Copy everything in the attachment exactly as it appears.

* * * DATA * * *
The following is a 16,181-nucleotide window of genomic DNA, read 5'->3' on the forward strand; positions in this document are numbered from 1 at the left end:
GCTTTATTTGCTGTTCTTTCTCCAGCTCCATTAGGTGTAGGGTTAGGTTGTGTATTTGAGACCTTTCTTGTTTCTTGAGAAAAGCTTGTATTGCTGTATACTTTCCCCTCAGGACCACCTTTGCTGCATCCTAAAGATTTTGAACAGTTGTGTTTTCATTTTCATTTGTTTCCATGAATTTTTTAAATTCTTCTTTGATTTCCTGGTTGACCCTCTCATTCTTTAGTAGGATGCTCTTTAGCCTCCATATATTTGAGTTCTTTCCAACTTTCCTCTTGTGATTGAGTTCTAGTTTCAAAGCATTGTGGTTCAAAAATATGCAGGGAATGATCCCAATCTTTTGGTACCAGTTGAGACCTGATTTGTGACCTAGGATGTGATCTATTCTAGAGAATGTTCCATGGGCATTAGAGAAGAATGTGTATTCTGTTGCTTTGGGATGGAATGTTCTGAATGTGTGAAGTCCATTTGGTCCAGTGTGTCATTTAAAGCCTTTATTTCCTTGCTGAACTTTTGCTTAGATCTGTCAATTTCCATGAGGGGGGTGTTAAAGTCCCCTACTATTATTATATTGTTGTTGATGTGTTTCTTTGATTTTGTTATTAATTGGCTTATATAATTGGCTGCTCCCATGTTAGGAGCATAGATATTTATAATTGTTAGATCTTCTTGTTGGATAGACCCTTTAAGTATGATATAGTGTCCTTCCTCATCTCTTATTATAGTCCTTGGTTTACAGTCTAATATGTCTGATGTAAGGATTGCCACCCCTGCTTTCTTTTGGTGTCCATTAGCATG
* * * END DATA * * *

The following is a 16,181-nucleotide window of genomic DNA, read 5'->3' on the forward strand; positions in this document are numbered from 1 at the left end:
GCTTTATTTGCTGTTCTTTCTCCAGCTCCATTAGGTGTAGGGTTAGGTTGTGTATTTGAGACCTTTCTTGTTTCTTGAGAAAAGCTTGTATTGCTGTATACTTTCCCCTCAGGACCACCTTTGCTGCATCCTAAAGATTTTGAACAGTTGTGTTTTCATTTTCATTTGTTTCCATGAATTTTTTAAATTCTTCTTTGATTTCCTGGTTGACCCTCTCATTCTTTAGTAGGATGCTCTTTAGCCTCCATATATTTGAGTTCTTTCCAACTTTCCTCTTGTGATTGAGTTCTAGTTTCAAAGCATTGTGGTTCAAAAATATGCAGGGAATGATCCCAATCTTTTGGTACCAGTTGAGACCTGATTTGTGACCTAGGATGTGATCTATTCTAGAGAATGTTCCATGGGCATTAGAGAAGAATGTGTATTCTGTTGCTTTGGGATGGAATGTTCTGAATGTGTGAAGTCCATTTGGTCCAGTGTGTCATTTAAAGCCTTTATTTCCTTGCTGAACTTTTGCTTAGATCTGTCAATTTCCATGAGGGGGGTGTTAAAGTCCCCTACTATTATTATATTGTTGTTGATGTGTTTCTTTGATTTTGTTATTAATTGGCTTATATAATTGGCTGCTCCCATGTTAGGAGCATAGATATTTATAATTGTTAGATCTTCTTGTTGGATAGACCCTTTAAGTATGATATAGTGTCCTTCCTCATCTCTTATTATAGTCCTTGGTTTACAGTCTAATATGTCTGATGTAAGGATTGCCACCCCTGCTTTCTTTTGGTGTCCATTAGCATG